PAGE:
What's A Vitamin K Shot, And Does My Newborn Actually Need It? (Yes)

by Elizabeth Broadbent
Hallshadow / iStock

When your baby was born, if they were born in a hospital, they were subjected to what we euphemistically call “newborn procedures.” They were weighed. They were measured. They took their fingertip pulse and checked their heartbeat. Then erythromycin ointment was squirted into their eyes to deter infection. They were given their first hepatitis B shot. And finally, they were given a shot of vitamin K.

Newborns have been getting a vitamin K shot ever since it became standard of care recommended by the American Academy of Pediatrics in 1961. This was after a definitive study showed, as Evidence-Based Birth says, that infants given 0.5 mg of vitamin K — either orally or by injection — had 5 times less risk of suffering bleeding during the first week of life. Out of 100,000 newborns, researchers estimated, the introduction of prophylactic vitamin K would save the lives of 160 infants. That’s a heck of a lot of lives saved with one vitamin dose.

But why vitamin K? Evidence-Based Birth tells us that vitamin K is necessary for clotting, and is actually named after the German word “koagulation.” The blood-clotting factors necessary are there at birth, but without sufficient vitamin K, they can’t be activated. As levels drop lower and lower, the blood loses the ability to clot entirely, and people can start to bleed spontaneously. Babies are born with very low stores of vitamin K because it doesn’t cross the placenta well, says the CDC, and there’s very little available in breast milk. In fact, humans don’t store it all too well in general. Therefore, the medical community agrees that all newborns have low stores of vitamin K. They need it from another source — the shot, without which babies are 81 times more likely to develop severe bleeding, says the CDC.

Giving vitamin K to all newborns prevents this from happening. It’s usually given as an injection; however, it can also be administered as a three-series dose in the first month of life. Britain’s National Charitable Trust notes that the shot likely confers greater protection; the dose is stored in the muscle and keeps levels higher for longer. Parents also often forget to give the subsequent two oral doses, so the baby isn’t given full protection. And science backs it up: Evidence-Based Birth says that when three oral doses of vitamin K are given, 1.4 to 6.4 infants out of 100,000 will develop late vitamin K deficiency bleeding (VKDB). With the shot, only 0 to 0.62 infants out of 100,000 will suffer from VKDB.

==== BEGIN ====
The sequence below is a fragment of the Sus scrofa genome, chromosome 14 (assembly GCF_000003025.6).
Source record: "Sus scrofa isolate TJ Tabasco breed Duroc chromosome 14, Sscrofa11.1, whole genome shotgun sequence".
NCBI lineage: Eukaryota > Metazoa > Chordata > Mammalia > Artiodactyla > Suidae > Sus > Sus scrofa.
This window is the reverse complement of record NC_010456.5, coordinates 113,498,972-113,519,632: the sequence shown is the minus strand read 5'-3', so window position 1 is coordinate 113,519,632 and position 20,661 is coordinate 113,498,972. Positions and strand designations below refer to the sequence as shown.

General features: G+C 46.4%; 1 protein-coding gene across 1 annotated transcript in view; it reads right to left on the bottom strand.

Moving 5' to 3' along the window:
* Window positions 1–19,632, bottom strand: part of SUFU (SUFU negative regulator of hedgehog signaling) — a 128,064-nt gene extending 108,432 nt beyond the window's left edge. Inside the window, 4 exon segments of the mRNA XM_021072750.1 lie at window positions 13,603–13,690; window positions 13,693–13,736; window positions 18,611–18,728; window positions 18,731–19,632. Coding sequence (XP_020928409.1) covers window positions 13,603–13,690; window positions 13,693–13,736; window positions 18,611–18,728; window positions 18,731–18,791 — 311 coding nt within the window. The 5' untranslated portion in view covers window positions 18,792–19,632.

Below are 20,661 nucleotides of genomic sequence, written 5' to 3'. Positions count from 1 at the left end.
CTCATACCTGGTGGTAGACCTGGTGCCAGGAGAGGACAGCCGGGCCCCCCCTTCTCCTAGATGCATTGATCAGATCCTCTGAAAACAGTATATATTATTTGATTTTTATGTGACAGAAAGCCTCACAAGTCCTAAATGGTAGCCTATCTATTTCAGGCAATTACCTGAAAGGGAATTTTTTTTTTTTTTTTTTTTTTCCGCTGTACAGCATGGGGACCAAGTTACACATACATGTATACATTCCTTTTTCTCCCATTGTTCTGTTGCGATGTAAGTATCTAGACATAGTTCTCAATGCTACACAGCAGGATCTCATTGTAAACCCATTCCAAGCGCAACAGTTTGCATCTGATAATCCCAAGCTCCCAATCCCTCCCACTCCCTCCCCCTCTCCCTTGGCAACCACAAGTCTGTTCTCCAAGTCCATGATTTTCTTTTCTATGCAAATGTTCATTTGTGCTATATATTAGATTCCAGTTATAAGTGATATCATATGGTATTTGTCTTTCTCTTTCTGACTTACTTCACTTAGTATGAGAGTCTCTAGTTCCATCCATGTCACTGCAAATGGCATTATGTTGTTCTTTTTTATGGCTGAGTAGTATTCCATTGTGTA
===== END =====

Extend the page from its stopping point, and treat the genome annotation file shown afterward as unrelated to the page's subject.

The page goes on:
Late VKDB is the most dangerous kind. Evidence-Based Birth deliniates three different presentations of VKDB. The first, early onset VKDB, happens in the first 24 hours and usually only occurs when the mother is taking medication that interferes with vitamin K (certain blood thinners or seizure meds).

Classical VKDB happens from day 2–7, usually 2–3. Vitamin K stores are lowest at this point, and nursing and poor feeding are seen as risk factors for this presentation.

Late stage VKDB usually occurs during weeks 3–8 — though it can happen as late as 24 weeks. Unfortunately, bleeding in the brain is usually this presentation’s first sign. It happens to babies who are exclusively breastfed and did not get a vitamin K shot.

How dangerous is late VKDB? Very, shows Evidence-Based Birth. More than half of infants who develop it will have bleeding on the brain, and 20% will not survive. 40% of infants with VKDB may suffer long term brain damage. It’s almost impossible to tell if a baby is having a brain bleed, and parents can remain oblivious for a long time before realizing something is wrong, during which the bleeding can do catastrophic damage. In late 2013 and early 2014, seven infants between the ages of 7 and 20 weeks were diagnosed with VKDB in Nashville alone. Each child’s parents had refused the vitamin K shot. Though all the children survived, it’s not known to what extent they will suffer intellectual disabilities, according to The Tennessean. Their treatment? A vitamin K shot.

Health shill Mercola claims the shot is dangerous for several reasons. It causes pain right after birth, inflicting “psycho-emotional damage and trauma to a newborn.” He also says it’s crammed full of dangerous preservatives, and the dosage of vitamin K is much higher than needed. The CDC, on the other hand, assures parents that the shot is safe. The amount of preservatives in it is very, very small, and well tolerated even by preterm infants. Moreover, the amount of the vitamin is only high when compared to the daily dosage of vitamin K. Because babies have no reserve of the vitamin, it’s stored in the liver, where it’s released and used for clotting over a period of several months.

My family refused many of the standard newborn procedures. None of my babies had eye drops. None of my babies were given a hepatitis B shot. But every single one of my children was given a shot of vitamin K. When I read about the risks, I decided it just wasn’t worth it. I didn’t want my kids to suffer from brain bleeds, or worse, die from them. The shot was worth it to us. And it’s been worth it to parents since the AAP recommendation in 1961.